So, in summary we can say that the Bitcoin architecture is composed of mining machines, storage machines (full nodes), and devices that make transaction requests (this is the highest layer, which Bob and Alice participate in).

The web3 players

Before we assess the environmental impact of the Bitcoin network, it is critical to point out that Bitcoin does not represent web3 alone. Web3 is made up of many independent projects that also operate in the decentralization sector, not just financially, but in any aspect.

Ethereum, for example, allows not only financial transactions, but also the execution of smart contracts, which is giving rise to a whole new world (the most modern concepts of NFT, DeFi, decentralized social networks, etc. are possible to exist in blockchain and distributed ledger technology (DLT) thanks to programming languages, and the first project that managed to accomplish the feat of allowing programming on the blockchain was Ethereum.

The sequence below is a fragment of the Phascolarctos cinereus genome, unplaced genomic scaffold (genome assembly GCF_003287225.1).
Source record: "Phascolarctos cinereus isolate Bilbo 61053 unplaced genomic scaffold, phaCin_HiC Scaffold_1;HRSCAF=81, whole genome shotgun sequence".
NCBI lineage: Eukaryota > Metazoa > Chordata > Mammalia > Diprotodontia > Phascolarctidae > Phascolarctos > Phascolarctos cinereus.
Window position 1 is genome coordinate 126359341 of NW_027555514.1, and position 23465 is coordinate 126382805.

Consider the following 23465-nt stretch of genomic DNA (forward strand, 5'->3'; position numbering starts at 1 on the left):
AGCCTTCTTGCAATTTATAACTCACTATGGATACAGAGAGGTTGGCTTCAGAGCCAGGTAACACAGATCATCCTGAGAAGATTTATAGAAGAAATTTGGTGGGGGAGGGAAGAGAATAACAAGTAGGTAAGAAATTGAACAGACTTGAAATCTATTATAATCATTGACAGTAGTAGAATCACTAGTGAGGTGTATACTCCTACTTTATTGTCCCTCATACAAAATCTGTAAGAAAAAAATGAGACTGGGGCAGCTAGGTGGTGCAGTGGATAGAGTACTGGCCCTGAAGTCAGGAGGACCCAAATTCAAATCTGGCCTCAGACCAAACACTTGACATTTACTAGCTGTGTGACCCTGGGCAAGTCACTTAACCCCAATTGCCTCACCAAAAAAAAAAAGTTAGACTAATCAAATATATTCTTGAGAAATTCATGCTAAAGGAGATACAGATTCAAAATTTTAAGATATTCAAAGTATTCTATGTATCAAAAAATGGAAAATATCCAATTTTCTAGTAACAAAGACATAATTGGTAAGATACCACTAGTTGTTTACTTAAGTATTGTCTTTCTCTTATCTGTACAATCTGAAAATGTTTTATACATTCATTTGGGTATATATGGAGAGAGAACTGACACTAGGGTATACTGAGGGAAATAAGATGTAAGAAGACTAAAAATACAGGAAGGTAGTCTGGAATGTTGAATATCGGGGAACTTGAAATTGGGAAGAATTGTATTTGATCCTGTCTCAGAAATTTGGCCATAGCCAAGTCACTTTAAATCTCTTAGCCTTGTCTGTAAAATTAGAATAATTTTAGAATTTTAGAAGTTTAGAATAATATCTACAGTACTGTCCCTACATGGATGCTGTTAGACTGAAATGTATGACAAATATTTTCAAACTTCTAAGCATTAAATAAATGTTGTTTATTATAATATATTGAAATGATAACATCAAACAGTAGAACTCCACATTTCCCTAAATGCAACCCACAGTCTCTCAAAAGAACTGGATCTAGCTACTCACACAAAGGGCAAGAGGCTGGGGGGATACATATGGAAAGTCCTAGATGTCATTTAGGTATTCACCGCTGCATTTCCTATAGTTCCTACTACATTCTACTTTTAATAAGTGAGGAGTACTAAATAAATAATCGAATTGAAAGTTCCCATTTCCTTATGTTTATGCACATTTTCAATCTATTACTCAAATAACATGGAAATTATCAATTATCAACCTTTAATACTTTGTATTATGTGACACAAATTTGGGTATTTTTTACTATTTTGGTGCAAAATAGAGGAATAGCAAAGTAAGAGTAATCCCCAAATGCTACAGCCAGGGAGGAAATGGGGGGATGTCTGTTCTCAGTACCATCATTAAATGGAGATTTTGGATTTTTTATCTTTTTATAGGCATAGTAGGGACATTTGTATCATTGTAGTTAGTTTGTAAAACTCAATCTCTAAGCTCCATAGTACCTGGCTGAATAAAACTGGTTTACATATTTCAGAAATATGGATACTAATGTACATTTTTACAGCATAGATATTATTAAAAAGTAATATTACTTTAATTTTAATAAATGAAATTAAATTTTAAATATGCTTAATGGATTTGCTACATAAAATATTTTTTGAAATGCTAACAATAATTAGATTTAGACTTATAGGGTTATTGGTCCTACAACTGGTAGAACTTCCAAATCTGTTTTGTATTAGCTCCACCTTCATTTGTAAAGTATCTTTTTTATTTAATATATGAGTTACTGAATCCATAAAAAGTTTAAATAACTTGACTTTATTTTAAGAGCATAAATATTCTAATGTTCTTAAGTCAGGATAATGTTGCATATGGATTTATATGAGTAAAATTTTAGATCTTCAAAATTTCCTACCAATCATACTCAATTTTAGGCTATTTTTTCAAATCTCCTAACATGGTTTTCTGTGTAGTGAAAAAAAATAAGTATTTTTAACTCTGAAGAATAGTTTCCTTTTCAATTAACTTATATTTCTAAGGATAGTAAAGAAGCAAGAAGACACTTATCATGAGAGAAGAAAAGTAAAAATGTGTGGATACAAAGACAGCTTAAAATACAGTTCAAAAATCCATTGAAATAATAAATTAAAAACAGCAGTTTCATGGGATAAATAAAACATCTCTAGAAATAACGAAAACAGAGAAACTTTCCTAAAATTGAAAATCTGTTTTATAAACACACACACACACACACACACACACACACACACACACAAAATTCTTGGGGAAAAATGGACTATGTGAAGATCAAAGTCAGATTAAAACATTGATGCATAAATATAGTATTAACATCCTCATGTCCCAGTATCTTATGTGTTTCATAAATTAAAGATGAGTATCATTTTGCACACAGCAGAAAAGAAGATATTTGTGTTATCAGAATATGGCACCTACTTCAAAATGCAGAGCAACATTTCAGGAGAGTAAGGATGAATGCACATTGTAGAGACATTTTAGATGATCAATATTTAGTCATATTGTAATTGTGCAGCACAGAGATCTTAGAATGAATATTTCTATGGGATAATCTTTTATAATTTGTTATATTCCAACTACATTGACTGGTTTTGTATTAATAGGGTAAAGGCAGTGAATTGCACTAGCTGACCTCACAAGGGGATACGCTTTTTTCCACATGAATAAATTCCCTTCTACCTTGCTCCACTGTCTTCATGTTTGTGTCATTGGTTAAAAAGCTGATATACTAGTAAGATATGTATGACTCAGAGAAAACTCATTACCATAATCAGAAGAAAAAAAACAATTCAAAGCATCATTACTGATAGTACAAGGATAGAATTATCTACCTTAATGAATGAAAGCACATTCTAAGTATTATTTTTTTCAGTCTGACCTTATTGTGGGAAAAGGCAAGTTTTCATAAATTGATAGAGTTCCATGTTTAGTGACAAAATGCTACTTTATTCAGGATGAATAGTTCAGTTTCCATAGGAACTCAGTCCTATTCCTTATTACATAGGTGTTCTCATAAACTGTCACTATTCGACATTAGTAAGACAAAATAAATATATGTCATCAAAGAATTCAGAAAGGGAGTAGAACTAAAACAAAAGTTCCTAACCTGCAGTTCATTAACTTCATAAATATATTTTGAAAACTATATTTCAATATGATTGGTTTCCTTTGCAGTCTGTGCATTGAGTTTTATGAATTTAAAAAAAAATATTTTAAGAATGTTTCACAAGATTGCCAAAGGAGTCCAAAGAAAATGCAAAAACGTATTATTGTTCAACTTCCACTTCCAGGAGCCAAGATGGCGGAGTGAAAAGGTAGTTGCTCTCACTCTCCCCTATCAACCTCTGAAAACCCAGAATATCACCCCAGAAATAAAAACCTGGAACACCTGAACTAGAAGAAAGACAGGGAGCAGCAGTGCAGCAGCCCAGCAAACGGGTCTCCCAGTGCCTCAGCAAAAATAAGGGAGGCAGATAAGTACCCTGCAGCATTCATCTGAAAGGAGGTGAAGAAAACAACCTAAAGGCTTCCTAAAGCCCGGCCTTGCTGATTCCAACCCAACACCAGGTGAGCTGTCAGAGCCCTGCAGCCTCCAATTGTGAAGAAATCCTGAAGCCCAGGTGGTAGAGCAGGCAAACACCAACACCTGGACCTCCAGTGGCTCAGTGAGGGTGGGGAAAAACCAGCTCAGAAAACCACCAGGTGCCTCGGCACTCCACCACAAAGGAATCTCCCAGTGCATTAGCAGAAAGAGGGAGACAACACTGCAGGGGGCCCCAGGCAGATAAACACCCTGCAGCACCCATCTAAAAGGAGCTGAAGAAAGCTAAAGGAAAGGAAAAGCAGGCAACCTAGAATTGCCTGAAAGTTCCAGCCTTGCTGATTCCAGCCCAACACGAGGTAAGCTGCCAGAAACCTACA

Note: blockchain technology is not the only technology that allows decentralization, so the term DLT ends up being broader.

After Ethereum, many other projects have emerged with the same purpose. And there are still other DLT projects focused on more specific sectors such as the internet of things, cloud file storage, infrastructure, and the list goes on.

What all web3 projects have in common